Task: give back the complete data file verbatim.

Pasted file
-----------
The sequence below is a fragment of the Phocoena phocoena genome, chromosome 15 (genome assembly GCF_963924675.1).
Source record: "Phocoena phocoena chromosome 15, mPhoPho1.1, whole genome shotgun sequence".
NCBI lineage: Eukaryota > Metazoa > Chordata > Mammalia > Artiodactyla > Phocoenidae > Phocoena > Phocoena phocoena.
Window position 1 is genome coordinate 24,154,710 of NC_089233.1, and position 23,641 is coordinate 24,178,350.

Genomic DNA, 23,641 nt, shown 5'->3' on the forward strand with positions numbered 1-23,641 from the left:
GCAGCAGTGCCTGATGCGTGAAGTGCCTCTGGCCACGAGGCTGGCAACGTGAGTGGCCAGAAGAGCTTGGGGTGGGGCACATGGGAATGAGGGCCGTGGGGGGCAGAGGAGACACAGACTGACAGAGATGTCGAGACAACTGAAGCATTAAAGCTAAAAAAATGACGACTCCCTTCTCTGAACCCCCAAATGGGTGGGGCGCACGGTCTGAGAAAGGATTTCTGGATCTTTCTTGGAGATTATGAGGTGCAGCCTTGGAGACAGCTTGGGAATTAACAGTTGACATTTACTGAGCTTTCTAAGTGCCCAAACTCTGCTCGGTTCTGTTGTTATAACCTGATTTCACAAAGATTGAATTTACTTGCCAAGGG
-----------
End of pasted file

The sequence below is a fragment of the Phocoena phocoena genome, chromosome 15 (genome assembly GCF_963924675.1).
Source record: "Phocoena phocoena chromosome 15, mPhoPho1.1, whole genome shotgun sequence".
NCBI lineage: Eukaryota > Metazoa > Chordata > Mammalia > Artiodactyla > Phocoenidae > Phocoena > Phocoena phocoena.
Window position 1 is genome coordinate 24,154,710 of NC_089233.1, and position 23,641 is coordinate 24,178,350.

Genomic DNA, 23,641 nt, shown 5'->3' on the forward strand with positions numbered 1-23,641 from the left:
GCAGCAGTGCCTGATGCGTGAAGTGCCTCTGGCCACGAGGCTGGCAACGTGAGTGGCCAGAAGAGCTTGGGGTGGGGCACATGGGAATGAGGGCCGTGGGGGGCAGAGGAGACACAGACTGACAGAGATGTCGAGACAACTGAAGCATTAAAGCTAAAAAAATGACGACTCCCTTCTCTGAACCCCCAAATGGGTGGGGCGCACGGTCTGAGAAAGGATTTCTGGATCTTTCTTGGAGATTATGAGGTGCAGCCTTGGAGACAGCTTGGGAATTAACAGTTGACATTTACTGAGCTTTCTAAGTGCCCAAACTCTGCTCGGTTCTGTTGTTATAACCTGATTTCACAAAGATTGAATTTACTTGCCAAGGG